Artie Lange's Near Suicide Reveals Dark Side of Funny

When standup comedian and Howard Stern sidekick Artie Lange attempted suicide last week, it was no laughing matter.

Lange, who often joked about his battles with weight and drug addiction and recently published a revealing memoir about his tumultuous childhood, was found by his mother in his Hoboken, N.J., apartment with nine self-inflicted stab wounds, according to the New York Post. The newspaper said surgeons were able to save the comedian despite massive bleeding.

Lange's representative did not respond to requests for comment.

"Artie doesn't hold anything back," Anthony Bozza, co-author of Lange's 2008 memoir, "Too Fat to Fish," told ABCNews.com. "He's incredibly honest. I've never met anyone who is able to do that and is still so obviously in the throes of it."

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Lange's suicide attempt has once again exposed the dark side of comedy. Too often, the people who make us laugh are the ones who struggle most with painful personal lives.

"I think most people have painful lives," Dick Cavett, the venerable comedian and talk show host told ABCNews.com. "It's always surprising when the comedians who make us laugh do. The contrast is so dramatic. They seems so bright and animated on stage."

"There's been a thing for a long time that comedy comes from pain," longtime comedy writer Jeffrey Gurian told ABCNews.com. "So many comedians are not happy when they're off stage. Their happiness comes from performing. Once the applause ends, they have to go back to their regular lives, which are not so fulfilling."

Gurian, who has known Lange for a long time, said the troubled comedian is beloved in the comedy community.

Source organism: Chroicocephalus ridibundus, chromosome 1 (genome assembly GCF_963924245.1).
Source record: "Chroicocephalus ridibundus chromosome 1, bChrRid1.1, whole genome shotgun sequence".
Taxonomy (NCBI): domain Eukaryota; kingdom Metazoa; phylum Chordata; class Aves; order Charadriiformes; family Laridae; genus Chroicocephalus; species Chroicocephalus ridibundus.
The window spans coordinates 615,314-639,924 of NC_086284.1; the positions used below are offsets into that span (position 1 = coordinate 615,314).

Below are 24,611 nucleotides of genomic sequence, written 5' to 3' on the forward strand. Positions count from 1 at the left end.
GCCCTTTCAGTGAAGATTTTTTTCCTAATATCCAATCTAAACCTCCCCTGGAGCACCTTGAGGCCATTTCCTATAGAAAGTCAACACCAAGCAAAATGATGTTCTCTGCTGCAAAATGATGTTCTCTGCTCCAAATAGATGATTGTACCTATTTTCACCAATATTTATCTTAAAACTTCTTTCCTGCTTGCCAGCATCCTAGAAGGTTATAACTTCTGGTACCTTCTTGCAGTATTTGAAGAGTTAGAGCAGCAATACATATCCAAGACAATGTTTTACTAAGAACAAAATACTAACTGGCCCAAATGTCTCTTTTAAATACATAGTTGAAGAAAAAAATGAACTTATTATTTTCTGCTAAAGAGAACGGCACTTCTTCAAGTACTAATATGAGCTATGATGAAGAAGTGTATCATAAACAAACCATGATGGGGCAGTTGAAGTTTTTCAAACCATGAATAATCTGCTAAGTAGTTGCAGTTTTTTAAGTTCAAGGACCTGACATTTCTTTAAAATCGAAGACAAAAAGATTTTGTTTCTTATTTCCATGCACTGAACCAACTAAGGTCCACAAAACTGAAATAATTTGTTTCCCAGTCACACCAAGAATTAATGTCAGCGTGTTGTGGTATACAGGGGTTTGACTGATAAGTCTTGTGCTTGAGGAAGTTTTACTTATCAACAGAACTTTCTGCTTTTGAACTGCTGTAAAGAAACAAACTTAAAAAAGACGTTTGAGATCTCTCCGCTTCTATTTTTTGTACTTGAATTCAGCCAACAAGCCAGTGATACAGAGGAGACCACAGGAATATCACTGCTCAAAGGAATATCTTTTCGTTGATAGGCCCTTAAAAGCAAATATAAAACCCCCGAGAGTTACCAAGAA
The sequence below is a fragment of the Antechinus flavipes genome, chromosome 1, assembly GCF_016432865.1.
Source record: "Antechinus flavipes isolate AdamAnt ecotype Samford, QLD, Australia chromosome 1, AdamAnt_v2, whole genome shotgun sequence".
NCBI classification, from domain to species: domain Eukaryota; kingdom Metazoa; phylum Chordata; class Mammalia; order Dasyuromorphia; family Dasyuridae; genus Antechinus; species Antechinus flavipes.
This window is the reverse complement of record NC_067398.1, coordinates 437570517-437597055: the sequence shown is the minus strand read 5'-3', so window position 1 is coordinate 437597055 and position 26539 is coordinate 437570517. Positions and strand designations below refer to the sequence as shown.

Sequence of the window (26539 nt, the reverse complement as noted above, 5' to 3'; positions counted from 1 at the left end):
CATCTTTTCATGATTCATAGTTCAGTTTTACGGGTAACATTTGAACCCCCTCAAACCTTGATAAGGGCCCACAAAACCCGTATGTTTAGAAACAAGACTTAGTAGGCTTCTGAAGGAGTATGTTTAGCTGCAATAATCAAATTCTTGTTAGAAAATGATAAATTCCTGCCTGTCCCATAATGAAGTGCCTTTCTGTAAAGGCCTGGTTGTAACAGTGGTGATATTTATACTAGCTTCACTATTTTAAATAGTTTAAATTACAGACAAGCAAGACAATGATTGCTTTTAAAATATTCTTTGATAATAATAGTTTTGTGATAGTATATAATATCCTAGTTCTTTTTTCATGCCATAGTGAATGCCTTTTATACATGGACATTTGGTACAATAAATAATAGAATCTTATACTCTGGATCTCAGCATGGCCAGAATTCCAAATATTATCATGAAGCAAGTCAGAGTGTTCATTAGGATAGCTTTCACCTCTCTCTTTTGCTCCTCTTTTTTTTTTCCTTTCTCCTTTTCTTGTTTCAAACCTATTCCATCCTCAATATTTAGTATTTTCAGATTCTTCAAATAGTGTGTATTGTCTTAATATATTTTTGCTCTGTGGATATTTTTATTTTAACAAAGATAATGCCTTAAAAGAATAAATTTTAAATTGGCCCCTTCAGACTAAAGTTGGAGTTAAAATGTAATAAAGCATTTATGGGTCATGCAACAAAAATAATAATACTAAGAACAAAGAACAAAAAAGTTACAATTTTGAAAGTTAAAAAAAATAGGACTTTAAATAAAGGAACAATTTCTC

"He has a lot of support, so many people who care about him, a lot of people who look out for him," Gurian said.

One of those people is Howard Stern, who hired Lange in 2001.

"I know everybody has their demons, including myself, but he's wrestling with some serious stuff," Stern said Thursday on his radio show.

"I haven't spoken to Artie. I'm just freaked out," Stern added. "I only wish him well, and I don't know what's going to be. But it was pretty upsetting when I heard the news."

Robin Quivers, Stern's longtime sidekick, said on the show that she had spoken to Lange.

"He's doing well physically," she said.

"My heart goes out to him," said Bozza, who was working with Lange on a follow-up book to his bestselling memoir. A spokeswoman for the publisher told ABCNews.com the book is on hold.

"He has a lot of demons," Bozza added. "I just want him to come to terms with his demons. He's in my thoughts and prayers. I love the guy very much. I hope that everyone puts good thoughts out there for him and his family."

Gurian said Lange was at the top of his game. At a recent performance in New York, Lange got a standing ovation before he even took the stage.

"You can't ask for more adulation," Gurian said. "But sometimes great people don't feel that great inside."

A funny kid, Lange got his first laughs from his father, Artie Sr., who first encouraged him to be a comedian. Then tragedy struck and Lange's father, an antenna installer, was paralyzed after a fall from a ladder and died four years later. That's when, Lange wrote in his book, his troubles with alcohol, drugs, gambling and the law began.

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